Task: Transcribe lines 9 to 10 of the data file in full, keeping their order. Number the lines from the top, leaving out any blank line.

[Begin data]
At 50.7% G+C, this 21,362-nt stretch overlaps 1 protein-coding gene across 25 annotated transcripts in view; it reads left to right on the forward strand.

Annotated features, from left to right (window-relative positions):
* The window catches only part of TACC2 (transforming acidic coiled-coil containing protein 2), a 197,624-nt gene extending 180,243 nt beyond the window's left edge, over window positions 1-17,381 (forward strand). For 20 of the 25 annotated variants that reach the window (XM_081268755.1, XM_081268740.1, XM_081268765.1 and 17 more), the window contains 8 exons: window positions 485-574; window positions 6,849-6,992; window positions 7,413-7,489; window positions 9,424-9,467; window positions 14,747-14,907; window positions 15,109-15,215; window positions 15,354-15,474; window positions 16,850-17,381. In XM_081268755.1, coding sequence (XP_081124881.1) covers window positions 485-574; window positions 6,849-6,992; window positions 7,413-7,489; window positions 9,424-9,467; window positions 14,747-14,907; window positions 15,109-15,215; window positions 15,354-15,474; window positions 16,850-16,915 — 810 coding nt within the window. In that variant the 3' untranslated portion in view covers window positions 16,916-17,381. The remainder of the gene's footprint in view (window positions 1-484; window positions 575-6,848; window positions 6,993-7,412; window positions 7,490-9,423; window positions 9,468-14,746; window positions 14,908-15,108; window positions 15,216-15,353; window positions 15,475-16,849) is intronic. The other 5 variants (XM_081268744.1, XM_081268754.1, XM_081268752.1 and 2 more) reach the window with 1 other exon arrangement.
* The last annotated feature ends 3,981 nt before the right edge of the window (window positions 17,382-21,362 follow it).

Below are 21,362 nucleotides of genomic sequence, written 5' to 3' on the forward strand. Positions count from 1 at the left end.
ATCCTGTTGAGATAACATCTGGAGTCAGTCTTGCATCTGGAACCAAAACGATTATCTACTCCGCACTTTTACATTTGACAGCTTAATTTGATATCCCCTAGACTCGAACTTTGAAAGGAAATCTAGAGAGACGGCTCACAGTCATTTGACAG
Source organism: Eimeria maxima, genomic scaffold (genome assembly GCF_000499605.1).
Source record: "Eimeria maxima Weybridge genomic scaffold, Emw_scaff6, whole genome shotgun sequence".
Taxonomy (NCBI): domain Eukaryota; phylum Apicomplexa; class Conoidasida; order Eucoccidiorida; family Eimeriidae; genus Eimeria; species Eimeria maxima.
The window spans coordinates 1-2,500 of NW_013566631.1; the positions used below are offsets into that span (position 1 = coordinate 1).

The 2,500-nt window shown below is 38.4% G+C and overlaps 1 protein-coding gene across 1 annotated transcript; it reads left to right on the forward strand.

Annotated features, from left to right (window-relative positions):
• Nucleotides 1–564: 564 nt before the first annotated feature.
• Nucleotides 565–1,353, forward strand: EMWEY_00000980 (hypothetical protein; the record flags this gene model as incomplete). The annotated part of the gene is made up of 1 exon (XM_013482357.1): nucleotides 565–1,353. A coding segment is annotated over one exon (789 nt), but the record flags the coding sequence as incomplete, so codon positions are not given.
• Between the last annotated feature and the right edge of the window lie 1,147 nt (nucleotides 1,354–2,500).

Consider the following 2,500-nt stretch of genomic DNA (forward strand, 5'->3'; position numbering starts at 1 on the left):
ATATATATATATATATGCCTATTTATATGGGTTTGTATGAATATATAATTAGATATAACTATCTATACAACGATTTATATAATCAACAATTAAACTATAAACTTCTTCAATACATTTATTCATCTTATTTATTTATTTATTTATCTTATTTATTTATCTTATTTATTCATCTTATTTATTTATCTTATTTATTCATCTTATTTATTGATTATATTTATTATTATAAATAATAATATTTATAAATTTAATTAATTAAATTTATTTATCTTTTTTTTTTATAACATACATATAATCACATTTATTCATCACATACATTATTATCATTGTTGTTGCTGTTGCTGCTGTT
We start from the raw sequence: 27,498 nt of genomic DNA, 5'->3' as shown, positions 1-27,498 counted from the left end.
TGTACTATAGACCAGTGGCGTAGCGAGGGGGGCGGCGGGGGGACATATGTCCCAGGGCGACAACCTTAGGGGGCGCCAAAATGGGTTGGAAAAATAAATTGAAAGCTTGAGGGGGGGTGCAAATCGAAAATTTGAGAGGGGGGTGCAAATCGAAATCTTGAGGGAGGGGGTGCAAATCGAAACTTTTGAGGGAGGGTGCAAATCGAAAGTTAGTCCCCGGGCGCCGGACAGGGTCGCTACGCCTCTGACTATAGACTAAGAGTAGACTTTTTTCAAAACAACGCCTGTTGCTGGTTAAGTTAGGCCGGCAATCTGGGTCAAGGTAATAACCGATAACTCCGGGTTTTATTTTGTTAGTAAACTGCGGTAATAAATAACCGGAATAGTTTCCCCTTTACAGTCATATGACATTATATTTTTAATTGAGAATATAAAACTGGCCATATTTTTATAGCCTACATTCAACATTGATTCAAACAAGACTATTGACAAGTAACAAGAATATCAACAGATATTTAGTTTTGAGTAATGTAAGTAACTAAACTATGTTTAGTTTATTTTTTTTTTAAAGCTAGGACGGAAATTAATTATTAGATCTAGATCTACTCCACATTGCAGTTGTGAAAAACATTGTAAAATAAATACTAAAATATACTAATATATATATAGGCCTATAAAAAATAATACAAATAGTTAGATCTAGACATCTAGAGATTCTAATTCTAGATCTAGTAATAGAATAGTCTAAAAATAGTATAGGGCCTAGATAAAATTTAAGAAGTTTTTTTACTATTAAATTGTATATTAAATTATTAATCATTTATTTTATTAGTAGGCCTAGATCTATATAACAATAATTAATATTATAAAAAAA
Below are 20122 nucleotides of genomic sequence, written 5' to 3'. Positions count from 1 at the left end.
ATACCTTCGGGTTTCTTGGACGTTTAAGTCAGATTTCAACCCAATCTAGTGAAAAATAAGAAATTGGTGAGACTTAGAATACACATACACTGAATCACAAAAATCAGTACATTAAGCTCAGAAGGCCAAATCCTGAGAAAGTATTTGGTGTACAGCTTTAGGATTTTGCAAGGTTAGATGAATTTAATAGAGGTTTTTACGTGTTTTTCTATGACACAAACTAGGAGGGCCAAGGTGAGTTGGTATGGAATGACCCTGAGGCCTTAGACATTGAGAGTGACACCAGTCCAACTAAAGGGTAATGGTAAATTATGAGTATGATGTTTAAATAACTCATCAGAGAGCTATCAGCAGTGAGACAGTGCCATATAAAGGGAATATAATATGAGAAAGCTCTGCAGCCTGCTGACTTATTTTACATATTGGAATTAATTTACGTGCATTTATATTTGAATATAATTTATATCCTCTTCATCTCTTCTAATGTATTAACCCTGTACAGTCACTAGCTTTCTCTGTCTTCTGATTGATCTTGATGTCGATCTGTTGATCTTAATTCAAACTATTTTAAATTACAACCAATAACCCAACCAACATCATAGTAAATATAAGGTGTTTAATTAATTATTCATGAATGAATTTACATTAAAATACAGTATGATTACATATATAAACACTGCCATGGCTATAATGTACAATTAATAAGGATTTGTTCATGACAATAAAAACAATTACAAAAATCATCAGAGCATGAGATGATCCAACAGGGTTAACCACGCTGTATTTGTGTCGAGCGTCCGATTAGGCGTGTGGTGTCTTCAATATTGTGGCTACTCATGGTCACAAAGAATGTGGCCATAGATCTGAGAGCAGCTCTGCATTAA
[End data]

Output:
Taxonomy (NCBI): domain Eukaryota; phylum Apicomplexa; class Conoidasida; order Eucoccidiorida; family Eimeriidae; genus Eimeria; species Eimeria maxima.
The window spans coordinates 1-2,500 of NW_013566631.1; the positions used below are offsets into that span (position 1 = coordinate 1).